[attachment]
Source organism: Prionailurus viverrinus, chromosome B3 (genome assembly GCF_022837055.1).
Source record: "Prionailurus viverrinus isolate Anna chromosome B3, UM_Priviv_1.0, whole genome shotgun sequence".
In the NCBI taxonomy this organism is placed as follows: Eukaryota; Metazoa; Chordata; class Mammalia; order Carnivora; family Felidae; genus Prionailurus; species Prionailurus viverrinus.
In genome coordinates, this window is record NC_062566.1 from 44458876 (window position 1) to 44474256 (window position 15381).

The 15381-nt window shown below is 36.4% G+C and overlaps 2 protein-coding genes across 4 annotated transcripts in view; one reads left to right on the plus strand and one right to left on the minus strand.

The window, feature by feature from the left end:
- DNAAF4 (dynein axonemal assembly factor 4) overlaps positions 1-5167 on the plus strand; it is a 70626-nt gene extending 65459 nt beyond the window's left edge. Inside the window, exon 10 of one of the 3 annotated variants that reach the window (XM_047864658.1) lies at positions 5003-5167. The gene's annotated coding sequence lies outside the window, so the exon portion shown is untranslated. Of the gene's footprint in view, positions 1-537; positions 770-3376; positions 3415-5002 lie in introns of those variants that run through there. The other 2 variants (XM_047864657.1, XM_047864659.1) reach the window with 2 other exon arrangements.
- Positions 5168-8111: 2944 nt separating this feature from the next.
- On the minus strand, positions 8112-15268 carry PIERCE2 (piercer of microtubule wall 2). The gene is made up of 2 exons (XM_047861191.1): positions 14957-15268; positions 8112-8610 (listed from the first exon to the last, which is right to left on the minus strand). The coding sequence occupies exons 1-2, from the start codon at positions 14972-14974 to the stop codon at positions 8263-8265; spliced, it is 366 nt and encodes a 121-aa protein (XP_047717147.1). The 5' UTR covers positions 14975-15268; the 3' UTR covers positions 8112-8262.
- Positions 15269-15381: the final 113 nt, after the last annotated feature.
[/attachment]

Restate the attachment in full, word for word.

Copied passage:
Source organism: Prionailurus viverrinus, chromosome B3 (genome assembly GCF_022837055.1).
Source record: "Prionailurus viverrinus isolate Anna chromosome B3, UM_Priviv_1.0, whole genome shotgun sequence".
In the NCBI taxonomy this organism is placed as follows: Eukaryota; Metazoa; Chordata; class Mammalia; order Carnivora; family Felidae; genus Prionailurus; species Prionailurus viverrinus.
In genome coordinates, this window is record NC_062566.1 from 44458876 (window position 1) to 44474256 (window position 15381).

The 15381-nt window shown below is 36.4% G+C and overlaps 2 protein-coding genes across 4 annotated transcripts in view; one reads left to right on the plus strand and one right to left on the minus strand.

The window, feature by feature from the left end:
- DNAAF4 (dynein axonemal assembly factor 4) overlaps positions 1-5167 on the plus strand; it is a 70626-nt gene extending 65459 nt beyond the window's left edge. Inside the window, exon 10 of one of the 3 annotated variants that reach the window (XM_047864658.1) lies at positions 5003-5167. The gene's annotated coding sequence lies outside the window, so the exon portion shown is untranslated. Of the gene's footprint in view, positions 1-537; positions 770-3376; positions 3415-5002 lie in introns of those variants that run through there. The other 2 variants (XM_047864657.1, XM_047864659.1) reach the window with 2 other exon arrangements.
- Positions 5168-8111: 2944 nt separating this feature from the next.
- On the minus strand, positions 8112-15268 carry PIERCE2 (piercer of microtubule wall 2). The gene is made up of 2 exons (XM_047861191.1): positions 14957-15268; positions 8112-8610 (listed from the first exon to the last, which is right to left on the minus strand). The coding sequence occupies exons 1-2, from the start codon at positions 14972-14974 to the stop codon at positions 8263-8265; spliced, it is 366 nt and encodes a 121-aa protein (XP_047717147.1). The 5' UTR covers positions 14975-15268; the 3' UTR covers positions 8112-8262.
- Positions 15269-15381: the final 113 nt, after the last annotated feature.